Round-penning is the basis for learning that “stop” is the answer to ending fearful pressure as well as giving respect to the handler. I’m older than I used to be, and he is bigger than he should be, but we accomplished his “stop and face” in a short amount of time. That left my approach and mounting the halter. Still no easy task, since I still had to get past the high-headed-nipping threat.
Then something radical happened. He got into a thicket that turned out to have barbed wire in it and sustained a gash on his rump. Now it became imperative that we get our hands on him and halter him IMMEDIATELY so the vet could take a look.
Danielle to the rescue.
She approached him after his “stand and face”, sidled up to “hug” him with the halter in her hand.
As he tolerated the hug, and when he did not expect it, she passed the halter rope under his neck and over his poll, then hung on for dear life as he took off like a wild horse. He dragged her all of the way around the round pen, one full circle, and she never let go until he stopped. It was a wild and crazy ride.
But it actually followed the rules of natural training – although a little dramatically. Because she was able to hold on to him to the end, he finally applied his “stop” to the fear (pressure) of dragging her around on his head.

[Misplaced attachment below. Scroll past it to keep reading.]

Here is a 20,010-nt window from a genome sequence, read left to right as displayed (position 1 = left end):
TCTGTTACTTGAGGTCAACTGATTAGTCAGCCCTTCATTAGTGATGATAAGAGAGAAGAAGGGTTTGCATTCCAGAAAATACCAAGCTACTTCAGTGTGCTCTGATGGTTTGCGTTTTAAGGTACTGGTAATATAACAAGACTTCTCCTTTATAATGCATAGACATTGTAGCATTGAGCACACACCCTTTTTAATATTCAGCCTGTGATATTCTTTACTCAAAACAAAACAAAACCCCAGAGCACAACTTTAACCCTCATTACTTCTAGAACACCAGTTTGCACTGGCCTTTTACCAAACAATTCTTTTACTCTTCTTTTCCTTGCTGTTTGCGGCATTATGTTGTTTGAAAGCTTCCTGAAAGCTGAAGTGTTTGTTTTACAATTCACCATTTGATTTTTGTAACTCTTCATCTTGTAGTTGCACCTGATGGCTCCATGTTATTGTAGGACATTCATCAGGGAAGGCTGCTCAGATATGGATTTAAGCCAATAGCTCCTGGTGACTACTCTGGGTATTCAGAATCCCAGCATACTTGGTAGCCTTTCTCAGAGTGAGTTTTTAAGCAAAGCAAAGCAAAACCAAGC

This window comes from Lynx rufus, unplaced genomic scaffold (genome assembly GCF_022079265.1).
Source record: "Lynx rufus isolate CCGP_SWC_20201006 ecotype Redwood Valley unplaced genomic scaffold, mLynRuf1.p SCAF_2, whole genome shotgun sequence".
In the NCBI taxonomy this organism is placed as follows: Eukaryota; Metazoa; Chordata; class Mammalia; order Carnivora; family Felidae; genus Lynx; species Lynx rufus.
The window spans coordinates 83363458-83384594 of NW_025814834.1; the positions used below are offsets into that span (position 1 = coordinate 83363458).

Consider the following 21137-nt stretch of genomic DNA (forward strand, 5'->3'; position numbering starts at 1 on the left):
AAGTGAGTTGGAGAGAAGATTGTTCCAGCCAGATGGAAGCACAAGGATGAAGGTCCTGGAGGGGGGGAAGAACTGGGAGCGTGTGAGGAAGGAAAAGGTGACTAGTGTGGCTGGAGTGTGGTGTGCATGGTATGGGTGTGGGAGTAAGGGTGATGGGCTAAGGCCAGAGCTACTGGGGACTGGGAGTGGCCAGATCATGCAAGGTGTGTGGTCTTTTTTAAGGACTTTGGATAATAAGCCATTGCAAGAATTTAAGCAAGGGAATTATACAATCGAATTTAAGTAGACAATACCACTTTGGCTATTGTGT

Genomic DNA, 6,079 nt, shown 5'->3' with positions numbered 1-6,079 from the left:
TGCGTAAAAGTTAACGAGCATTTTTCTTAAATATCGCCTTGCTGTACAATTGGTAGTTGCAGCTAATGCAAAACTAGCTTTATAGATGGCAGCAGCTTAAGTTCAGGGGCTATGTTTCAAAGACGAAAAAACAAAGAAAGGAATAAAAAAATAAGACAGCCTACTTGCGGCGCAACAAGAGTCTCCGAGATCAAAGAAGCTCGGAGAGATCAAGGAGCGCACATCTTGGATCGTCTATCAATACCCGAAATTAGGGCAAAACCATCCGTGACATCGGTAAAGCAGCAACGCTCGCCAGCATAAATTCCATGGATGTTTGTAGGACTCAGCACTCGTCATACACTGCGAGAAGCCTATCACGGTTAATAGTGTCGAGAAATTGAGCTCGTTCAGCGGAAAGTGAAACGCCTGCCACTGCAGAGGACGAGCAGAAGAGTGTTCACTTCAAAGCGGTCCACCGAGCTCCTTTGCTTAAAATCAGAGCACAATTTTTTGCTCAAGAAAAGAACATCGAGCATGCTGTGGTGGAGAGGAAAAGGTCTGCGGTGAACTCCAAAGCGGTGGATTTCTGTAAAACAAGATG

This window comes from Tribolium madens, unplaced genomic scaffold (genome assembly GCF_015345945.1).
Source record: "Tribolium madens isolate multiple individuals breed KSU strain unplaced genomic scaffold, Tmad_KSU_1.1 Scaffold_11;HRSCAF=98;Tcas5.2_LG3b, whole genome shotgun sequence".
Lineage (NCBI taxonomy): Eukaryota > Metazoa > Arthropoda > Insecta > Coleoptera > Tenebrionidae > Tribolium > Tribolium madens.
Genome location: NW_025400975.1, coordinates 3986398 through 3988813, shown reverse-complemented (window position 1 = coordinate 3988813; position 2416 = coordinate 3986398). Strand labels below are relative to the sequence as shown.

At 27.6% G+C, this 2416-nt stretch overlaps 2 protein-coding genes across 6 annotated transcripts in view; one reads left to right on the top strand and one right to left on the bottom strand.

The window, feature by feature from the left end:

Step one: He was frightened and began to run.
Rule 1: She went “with” him until he stopped. As our lesson progresses, this is an important rule. When we desensitize a horse we go “with” him until he stops, then the pressure is ended.
Timing: At the point where he stopped running, the pressure was lightened and quickly released as the halter was tied.
Success: He remembered the round-pen “stop” exercise and applied it. It worked. The pressure was released.
The Risk: This could have turned out badly. Had she turned loose while he was still running, it could have been a disastrous lesson. He would have learned just the opposite: Run and you can end the pressure.
I wish I had a video of the event. It was a dramatic “cowboy way”, and not what I would recommend as a way to halter-break a colt. But “all’s well that ends well”.
But that’s not the end of the story. We’re here to talk about biting.
You guessed it. That dramatic moment when the colt ceded respect from colt to human solved the biting issue! We are no longer his underlings, playthings, or equals but his benevolent masters. Mission accomplished. He has not even tried to bite since that moment desite the fact that he has had to have his wound irrigated and treated every day. He’s not exactly happy about the procedure, but biting has not entered the picture.
Obviously, I am not recommending that you wrestle your horse to the ground to stop the biting. What I am proposing is that you go back to some very basic “respect” lunging and other respect exercise. Do them hard and frequently until he realizes that you are master and he is lower in the pecking order of the herd.
Horse training can be dangerous. Not all methods work on all horses. Instruction presented here is not meant to be prescriptive in nature, and Horse-Pros.com takes no responsibility for the welfare of any animal or person using our methods.
Please note that any advice given on horse-pros.com is neither veterinary nor prescriptive in nature but offered only as an introduction to this topic.